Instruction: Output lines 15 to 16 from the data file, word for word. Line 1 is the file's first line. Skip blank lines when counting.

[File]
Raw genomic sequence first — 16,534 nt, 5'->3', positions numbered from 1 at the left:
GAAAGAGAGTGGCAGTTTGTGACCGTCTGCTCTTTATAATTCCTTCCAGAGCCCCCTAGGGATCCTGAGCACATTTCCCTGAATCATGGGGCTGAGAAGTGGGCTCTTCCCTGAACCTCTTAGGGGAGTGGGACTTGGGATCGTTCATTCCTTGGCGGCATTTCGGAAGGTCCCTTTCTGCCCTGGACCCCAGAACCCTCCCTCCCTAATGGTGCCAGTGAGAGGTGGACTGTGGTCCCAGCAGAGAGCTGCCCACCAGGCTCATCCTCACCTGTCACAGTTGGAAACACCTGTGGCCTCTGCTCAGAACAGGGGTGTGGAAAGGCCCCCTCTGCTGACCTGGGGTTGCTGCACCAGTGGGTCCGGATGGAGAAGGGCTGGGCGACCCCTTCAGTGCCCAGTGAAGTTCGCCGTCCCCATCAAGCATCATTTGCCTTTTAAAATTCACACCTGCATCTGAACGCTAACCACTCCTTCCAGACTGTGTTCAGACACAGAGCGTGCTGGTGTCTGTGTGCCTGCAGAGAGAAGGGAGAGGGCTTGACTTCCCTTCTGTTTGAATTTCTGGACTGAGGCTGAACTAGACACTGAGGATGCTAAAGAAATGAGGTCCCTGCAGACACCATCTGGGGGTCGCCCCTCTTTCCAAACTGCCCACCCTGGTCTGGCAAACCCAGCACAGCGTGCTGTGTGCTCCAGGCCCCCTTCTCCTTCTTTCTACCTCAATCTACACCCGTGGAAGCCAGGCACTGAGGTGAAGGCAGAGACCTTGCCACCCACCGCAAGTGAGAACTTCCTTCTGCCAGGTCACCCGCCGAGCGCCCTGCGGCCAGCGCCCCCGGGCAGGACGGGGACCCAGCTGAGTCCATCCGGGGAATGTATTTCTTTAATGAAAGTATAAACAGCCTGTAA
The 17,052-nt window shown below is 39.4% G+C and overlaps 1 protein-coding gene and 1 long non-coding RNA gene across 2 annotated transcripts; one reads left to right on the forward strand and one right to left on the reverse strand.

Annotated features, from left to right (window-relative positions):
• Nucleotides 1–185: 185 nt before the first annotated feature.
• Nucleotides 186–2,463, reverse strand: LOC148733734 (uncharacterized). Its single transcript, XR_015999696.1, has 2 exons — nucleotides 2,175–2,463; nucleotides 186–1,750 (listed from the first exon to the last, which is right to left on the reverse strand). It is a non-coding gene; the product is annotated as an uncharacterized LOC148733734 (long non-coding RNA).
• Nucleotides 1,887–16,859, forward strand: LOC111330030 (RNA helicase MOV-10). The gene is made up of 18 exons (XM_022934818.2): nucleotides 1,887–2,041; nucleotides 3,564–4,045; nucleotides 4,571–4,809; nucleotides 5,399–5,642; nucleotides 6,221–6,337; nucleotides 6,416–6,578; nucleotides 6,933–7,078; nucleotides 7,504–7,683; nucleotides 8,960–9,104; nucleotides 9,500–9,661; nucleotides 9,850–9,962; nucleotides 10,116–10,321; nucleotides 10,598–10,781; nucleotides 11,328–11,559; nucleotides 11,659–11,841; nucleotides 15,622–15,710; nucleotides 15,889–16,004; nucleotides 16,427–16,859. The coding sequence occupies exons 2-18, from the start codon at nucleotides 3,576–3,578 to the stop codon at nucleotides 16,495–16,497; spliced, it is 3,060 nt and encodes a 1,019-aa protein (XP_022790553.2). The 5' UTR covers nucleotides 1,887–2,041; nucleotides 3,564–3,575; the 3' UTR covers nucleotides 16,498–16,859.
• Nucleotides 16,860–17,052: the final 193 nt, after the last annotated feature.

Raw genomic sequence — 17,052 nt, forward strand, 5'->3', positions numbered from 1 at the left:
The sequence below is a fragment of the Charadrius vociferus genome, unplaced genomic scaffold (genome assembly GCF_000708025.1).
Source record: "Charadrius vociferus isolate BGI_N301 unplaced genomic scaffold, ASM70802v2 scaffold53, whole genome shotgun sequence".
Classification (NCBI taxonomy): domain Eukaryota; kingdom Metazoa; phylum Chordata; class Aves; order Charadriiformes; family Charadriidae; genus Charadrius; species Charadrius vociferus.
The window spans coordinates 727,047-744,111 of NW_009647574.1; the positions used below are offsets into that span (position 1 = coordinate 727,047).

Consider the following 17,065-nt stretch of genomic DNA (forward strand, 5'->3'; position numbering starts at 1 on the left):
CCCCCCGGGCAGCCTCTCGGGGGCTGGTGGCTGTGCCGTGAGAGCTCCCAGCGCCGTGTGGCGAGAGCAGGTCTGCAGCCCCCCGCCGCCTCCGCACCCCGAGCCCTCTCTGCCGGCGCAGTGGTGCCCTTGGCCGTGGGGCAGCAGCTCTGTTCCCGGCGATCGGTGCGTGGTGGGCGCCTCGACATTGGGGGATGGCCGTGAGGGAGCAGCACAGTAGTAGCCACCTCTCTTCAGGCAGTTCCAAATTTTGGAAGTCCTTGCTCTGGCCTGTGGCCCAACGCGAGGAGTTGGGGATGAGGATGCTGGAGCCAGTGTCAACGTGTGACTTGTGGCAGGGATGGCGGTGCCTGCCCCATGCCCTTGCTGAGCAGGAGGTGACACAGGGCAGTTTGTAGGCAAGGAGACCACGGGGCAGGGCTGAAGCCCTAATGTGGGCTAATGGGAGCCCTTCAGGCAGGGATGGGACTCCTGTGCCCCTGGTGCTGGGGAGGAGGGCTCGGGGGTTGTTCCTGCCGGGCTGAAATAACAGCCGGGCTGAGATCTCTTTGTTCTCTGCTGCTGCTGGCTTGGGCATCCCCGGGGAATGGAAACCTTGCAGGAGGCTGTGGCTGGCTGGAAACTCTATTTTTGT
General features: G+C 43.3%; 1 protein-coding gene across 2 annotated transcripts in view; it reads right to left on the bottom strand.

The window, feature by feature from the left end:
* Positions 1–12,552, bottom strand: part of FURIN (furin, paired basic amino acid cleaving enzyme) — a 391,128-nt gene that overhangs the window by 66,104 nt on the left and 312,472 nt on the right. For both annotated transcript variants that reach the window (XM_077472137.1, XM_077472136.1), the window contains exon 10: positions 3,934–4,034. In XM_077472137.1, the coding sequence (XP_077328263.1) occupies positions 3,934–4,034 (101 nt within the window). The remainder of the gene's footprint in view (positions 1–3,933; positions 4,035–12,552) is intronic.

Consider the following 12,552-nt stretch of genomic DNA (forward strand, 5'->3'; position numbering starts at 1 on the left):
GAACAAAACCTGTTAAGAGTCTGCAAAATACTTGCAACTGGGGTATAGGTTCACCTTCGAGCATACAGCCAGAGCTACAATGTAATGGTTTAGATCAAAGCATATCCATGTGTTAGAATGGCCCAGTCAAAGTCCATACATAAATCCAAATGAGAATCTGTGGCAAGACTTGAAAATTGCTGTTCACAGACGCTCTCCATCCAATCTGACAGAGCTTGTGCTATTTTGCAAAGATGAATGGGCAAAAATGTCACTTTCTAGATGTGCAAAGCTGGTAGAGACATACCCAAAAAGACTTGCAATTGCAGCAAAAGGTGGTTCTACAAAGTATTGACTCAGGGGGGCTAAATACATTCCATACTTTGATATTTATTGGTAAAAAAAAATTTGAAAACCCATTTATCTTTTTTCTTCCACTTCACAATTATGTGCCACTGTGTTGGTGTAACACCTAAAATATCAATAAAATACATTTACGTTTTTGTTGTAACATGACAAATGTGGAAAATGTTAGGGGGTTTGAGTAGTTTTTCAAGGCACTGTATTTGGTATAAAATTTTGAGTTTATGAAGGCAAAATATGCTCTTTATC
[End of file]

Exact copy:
CCCCCCGGGCAGCCTCTCGGGGGCTGGTGGCTGTGCCGTGAGAGCTCCCAGCGCCGTGTGGCGAGAGCAGGTCTGCAGCCCCCCGCCGCCTCCGCACCCCGAGCCCTCTCTGCCGGCGCAGTGGTGCCCTTGGCCGTGGGGCAGCAGCTCTGTTCCCGGCGATCGGTGCGTGGTGGGCGCCTCGACATTGGGGGATGGCCGTGAGGGAGCAGCACAGTAGTAGCCACCTCTCTTCAGGCAGTTCCAAATTTTGGAAGTCCTTGCTCTGGCCTGTGGCCCAACGCGAGGAGTTGGGGATGAGGATGCTGGAGCCAGTGTCAACGTGTGACTTGTGGCAGGGATGGCGGTGCCTGCCCCATGCCCTTGCTGAGCAGGAGGTGACACAGGGCAGTTTGTAGGCAAGGAGACCACGGGGCAGGGCTGAAGCCCTAATGTGGGCTAATGGGAGCCCTTCAGGCAGGGATGGGACTCCTGTGCCCCTGGTGCTGGGGAGGAGGGCTCGGGGGTTGTTCCTGCCGGGCTGAAATAACAGCCGGGCTGAGATCTCTTTGTTCTCTGCTGCTGCTGGCTTGGGCATCCCCGGGGAATGGAAACCTTGCAGGAGGCTGTGGCTGGCTGGAAACTCTATTTTTGT
General features: G+C 43.3%; 1 protein-coding gene across 2 annotated transcripts in view; it reads right to left on the bottom strand.